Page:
One or more of the three major Gulf carriers will join an airline alliance this year, according to the boss of two of Europe's largest airlines.
"I personally believe the industry has matured to a point where we'll see Middle East carriers joining the alliances this year. I'd be amazed if this doesn't happen," said Willie Walsh, the chief executive of International Airlines Group, which owns British Airways and Iberia, both part of the oneworld alliance.
"Within oneworld we have been debating it. To my mind they [the Gulf carriers] are the key players", said Mr Walsh, who tipped Qatar Airways to be the most likely to sign up.
"We'll keep all options open, but I admire what Qatar has achieved. The combination of what chief executive Akbar Al Baker has done with the airline and what Qatar has done with the new airport at Doha makes it very interesting."
Addressing the Aircraft Finance and Commercial Aviation conference Wednesday evening in Barcelona, Mr Walsh described the three Gulf carriers, Emirates Airline, Etihad Airways and Qatar Airways, as "key players".
He said he admired the way they had managed to redraw the aviation map efficiently around the Middle East and gone on to defend their record from charges of unfair competition levelled by rivals such as Air France.
"I am actually somewhat different from my counterparts around Europe. I have no problem with what Middle East carriers are doing. Rather than be critical, I think we should look to them as an example of what can be done," he added.
The concept of airline alliances was born in the 1990s to help carriers take advantage of each other's marketing and route networks in the face of tight government controls and rising costs.
Most international airlines now belong to one of the three global marketing alliances, oneworld, SkyTeam and Star Alliance - in deals that allow them to sell seats on each other's flights and to link frequent-flyer programmes. British Airways' oneworld alliance includes Iberia, Qantas, American Airlines, Cathay Pacific and Air Berlin, which is 30 per cent owned by Etihad.
Emirates, the largest Arab carrier, has ruled out joining an alliance as it focuses on keeping a uniform brand across its own huge network, while Qatar Airways' official stance is that joining an alliance is not a priority, while leaving the option open for the future.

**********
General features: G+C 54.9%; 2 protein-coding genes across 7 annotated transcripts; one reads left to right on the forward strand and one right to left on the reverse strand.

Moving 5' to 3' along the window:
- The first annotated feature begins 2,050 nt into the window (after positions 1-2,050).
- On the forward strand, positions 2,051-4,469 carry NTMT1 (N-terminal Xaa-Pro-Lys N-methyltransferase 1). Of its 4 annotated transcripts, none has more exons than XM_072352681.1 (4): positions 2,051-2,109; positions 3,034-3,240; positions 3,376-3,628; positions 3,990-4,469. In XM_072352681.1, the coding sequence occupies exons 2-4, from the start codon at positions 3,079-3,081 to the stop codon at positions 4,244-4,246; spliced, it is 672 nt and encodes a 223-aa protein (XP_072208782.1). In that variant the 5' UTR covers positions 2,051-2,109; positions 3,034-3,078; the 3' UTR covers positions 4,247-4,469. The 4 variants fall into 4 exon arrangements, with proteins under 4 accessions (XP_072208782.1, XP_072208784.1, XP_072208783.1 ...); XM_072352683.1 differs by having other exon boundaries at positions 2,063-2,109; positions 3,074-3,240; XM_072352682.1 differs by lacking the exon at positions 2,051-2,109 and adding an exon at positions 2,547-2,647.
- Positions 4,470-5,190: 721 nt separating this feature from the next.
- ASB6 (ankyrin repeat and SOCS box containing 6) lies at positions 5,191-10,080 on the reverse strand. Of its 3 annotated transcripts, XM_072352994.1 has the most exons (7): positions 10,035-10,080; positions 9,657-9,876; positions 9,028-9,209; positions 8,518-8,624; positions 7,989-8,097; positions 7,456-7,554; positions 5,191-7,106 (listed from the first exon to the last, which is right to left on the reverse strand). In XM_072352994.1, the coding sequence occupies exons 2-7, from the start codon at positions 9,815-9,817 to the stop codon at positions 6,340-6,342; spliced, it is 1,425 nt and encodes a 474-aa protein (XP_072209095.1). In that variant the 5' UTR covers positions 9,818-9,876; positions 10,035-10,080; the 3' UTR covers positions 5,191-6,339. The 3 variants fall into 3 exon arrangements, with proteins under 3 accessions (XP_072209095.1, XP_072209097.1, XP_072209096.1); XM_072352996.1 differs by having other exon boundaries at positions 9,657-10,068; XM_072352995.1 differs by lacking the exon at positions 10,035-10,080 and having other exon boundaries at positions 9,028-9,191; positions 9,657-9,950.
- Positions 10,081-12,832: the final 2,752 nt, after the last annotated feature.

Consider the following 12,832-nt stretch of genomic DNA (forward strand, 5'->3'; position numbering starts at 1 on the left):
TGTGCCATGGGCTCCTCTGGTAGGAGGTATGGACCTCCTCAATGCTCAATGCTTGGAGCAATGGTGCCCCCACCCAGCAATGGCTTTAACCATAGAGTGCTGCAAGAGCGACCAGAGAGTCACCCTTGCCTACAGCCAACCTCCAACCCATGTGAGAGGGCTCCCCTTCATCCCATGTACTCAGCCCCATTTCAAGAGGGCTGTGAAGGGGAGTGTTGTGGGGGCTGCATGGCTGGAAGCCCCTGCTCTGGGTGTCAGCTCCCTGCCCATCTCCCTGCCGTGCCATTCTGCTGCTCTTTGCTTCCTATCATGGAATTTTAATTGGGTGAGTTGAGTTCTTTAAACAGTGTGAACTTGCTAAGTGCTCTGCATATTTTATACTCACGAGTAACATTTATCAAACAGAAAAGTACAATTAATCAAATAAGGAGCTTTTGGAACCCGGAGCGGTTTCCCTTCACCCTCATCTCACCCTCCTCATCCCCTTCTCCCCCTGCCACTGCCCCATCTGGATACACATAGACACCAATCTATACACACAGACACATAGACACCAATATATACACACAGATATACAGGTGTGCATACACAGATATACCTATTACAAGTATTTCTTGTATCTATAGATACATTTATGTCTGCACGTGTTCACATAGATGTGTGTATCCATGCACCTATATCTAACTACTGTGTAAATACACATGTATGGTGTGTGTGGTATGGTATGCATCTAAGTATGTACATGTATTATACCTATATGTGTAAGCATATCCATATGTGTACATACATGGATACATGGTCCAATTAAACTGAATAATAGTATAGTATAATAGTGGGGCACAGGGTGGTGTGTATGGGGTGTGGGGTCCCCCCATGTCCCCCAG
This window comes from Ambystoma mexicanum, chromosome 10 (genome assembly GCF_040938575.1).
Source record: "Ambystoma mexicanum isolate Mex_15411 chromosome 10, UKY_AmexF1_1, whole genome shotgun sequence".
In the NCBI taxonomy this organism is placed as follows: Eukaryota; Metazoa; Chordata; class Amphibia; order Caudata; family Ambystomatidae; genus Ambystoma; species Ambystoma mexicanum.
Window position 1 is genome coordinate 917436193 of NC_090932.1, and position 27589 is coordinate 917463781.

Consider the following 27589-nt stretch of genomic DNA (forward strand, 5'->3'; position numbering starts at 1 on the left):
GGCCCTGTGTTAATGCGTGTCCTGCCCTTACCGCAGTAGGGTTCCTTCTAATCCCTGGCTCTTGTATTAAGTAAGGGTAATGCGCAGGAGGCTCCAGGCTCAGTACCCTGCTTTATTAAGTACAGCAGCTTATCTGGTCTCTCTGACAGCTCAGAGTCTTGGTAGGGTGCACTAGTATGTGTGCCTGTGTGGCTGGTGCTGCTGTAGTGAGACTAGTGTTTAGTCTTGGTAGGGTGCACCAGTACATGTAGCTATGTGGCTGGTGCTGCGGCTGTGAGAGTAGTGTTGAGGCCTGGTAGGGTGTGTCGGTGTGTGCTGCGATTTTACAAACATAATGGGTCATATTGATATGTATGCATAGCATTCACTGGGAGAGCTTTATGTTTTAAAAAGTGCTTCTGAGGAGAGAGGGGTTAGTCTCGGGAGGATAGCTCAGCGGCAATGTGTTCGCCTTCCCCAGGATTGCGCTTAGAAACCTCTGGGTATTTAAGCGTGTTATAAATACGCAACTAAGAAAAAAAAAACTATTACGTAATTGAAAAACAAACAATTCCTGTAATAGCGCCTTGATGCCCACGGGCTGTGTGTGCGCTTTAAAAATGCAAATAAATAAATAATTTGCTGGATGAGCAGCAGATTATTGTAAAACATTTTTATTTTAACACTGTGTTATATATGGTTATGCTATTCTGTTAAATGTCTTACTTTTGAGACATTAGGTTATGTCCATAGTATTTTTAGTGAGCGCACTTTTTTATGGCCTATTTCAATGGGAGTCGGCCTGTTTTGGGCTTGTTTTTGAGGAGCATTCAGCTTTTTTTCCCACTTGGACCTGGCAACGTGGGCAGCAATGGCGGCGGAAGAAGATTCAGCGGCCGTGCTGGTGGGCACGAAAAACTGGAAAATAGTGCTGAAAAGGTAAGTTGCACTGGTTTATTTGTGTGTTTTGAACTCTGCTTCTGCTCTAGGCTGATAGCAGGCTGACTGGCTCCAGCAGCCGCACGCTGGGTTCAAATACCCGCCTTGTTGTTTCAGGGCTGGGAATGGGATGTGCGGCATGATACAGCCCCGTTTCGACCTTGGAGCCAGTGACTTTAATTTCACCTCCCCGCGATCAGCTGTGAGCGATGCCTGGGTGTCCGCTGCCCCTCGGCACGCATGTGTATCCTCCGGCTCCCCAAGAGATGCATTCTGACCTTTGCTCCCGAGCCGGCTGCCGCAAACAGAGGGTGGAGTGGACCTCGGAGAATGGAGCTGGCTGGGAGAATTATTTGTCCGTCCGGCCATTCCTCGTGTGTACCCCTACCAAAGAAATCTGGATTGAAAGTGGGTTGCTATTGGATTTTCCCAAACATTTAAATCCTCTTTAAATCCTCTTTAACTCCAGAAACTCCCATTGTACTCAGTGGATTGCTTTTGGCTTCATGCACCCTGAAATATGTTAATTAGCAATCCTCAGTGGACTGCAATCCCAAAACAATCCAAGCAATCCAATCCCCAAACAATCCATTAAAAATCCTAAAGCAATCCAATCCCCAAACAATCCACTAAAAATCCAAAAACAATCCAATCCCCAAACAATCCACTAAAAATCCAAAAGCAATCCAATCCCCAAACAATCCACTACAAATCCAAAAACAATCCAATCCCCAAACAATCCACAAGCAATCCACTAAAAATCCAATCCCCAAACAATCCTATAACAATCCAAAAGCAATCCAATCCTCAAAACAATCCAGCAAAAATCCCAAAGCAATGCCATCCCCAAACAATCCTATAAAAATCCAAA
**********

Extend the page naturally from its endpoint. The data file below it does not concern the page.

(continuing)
An Etihad spokesman said: "We never comment on speculation of this nature, except to say that we talk regularly and frequently to many airlines and a range of other businesses from all over the world about issues and opportunities."
Aviation analysts agreed with Mr Walsh's predictions.
"Willie Walsh doesn't hunt with the pack. He sees what the Gulf carriers have achieved, and he's happy to learn from it," said John Strickland, an aviation analyst for JLS Consulting. "As for who will sign up [to an alliance], Qatar's Akbar Al Baker has frequently expressed his personal admiration for Willie Walsh."
In his address to the conference, Mr Walsh also warned of further airline bankruptcies in the coming year and predicted further retrenchment among the survivors as weaker airlines struggle to generate the cash needed to ride out high oil prices.
"I expect to see significant moves on the subject of consolidation as we move through the year and into next year," Mr Walsh said.
About half a dozen European airlines have folded in the past year, including Barcelona-based Spanair, which stopped flying in January despite a cash injection from the Catalan government.